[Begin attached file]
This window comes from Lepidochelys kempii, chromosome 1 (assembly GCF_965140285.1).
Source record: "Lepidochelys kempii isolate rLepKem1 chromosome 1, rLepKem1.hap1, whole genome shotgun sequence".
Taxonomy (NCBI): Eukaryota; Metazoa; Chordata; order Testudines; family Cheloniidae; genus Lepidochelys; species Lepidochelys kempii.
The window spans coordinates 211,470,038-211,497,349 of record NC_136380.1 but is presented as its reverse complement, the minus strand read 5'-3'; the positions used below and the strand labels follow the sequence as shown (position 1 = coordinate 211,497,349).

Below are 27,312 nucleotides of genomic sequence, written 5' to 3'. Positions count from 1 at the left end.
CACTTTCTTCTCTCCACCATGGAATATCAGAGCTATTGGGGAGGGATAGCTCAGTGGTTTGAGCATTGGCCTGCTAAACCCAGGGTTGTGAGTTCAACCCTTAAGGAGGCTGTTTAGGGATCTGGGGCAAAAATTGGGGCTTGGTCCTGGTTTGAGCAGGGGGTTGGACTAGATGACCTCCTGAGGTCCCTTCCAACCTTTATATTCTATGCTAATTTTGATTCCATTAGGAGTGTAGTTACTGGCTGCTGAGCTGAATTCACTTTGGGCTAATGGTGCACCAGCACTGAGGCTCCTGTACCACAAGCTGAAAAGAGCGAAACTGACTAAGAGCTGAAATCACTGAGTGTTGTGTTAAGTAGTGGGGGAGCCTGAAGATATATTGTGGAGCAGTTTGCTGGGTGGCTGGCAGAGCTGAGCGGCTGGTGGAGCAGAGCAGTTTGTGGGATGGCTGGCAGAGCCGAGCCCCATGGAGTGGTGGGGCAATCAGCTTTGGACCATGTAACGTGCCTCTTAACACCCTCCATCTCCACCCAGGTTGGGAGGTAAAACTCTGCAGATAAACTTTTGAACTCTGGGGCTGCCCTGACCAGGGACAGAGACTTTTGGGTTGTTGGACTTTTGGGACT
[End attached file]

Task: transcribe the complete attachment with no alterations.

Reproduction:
This window comes from Lepidochelys kempii, chromosome 1 (assembly GCF_965140285.1).
Source record: "Lepidochelys kempii isolate rLepKem1 chromosome 1, rLepKem1.hap1, whole genome shotgun sequence".
Taxonomy (NCBI): Eukaryota; Metazoa; Chordata; order Testudines; family Cheloniidae; genus Lepidochelys; species Lepidochelys kempii.
The window spans coordinates 211,470,038-211,497,349 of record NC_136380.1 but is presented as its reverse complement, the minus strand read 5'-3'; the positions used below and the strand labels follow the sequence as shown (position 1 = coordinate 211,497,349).

Below are 27,312 nucleotides of genomic sequence, written 5' to 3'. Positions count from 1 at the left end.
CACTTTCTTCTCTCCACCATGGAATATCAGAGCTATTGGGGAGGGATAGCTCAGTGGTTTGAGCATTGGCCTGCTAAACCCAGGGTTGTGAGTTCAACCCTTAAGGAGGCTGTTTAGGGATCTGGGGCAAAAATTGGGGCTTGGTCCTGGTTTGAGCAGGGGGTTGGACTAGATGACCTCCTGAGGTCCCTTCCAACCTTTATATTCTATGCTAATTTTGATTCCATTAGGAGTGTAGTTACTGGCTGCTGAGCTGAATTCACTTTGGGCTAATGGTGCACCAGCACTGAGGCTCCTGTACCACAAGCTGAAAAGAGCGAAACTGACTAAGAGCTGAAATCACTGAGTGTTGTGTTAAGTAGTGGGGGAGCCTGAAGATATATTGTGGAGCAGTTTGCTGGGTGGCTGGCAGAGCTGAGCGGCTGGTGGAGCAGAGCAGTTTGTGGGATGGCTGGCAGAGCCGAGCCCCATGGAGTGGTGGGGCAATCAGCTTTGGACCATGTAACGTGCCTCTTAACACCCTCCATCTCCACCCAGGTTGGGAGGTAAAACTCTGCAGATAAACTTTTGAACTCTGGGGCTGCCCTGACCAGGGACAGAGACTTTTGGGTTGTTGGACTTTTGGGACT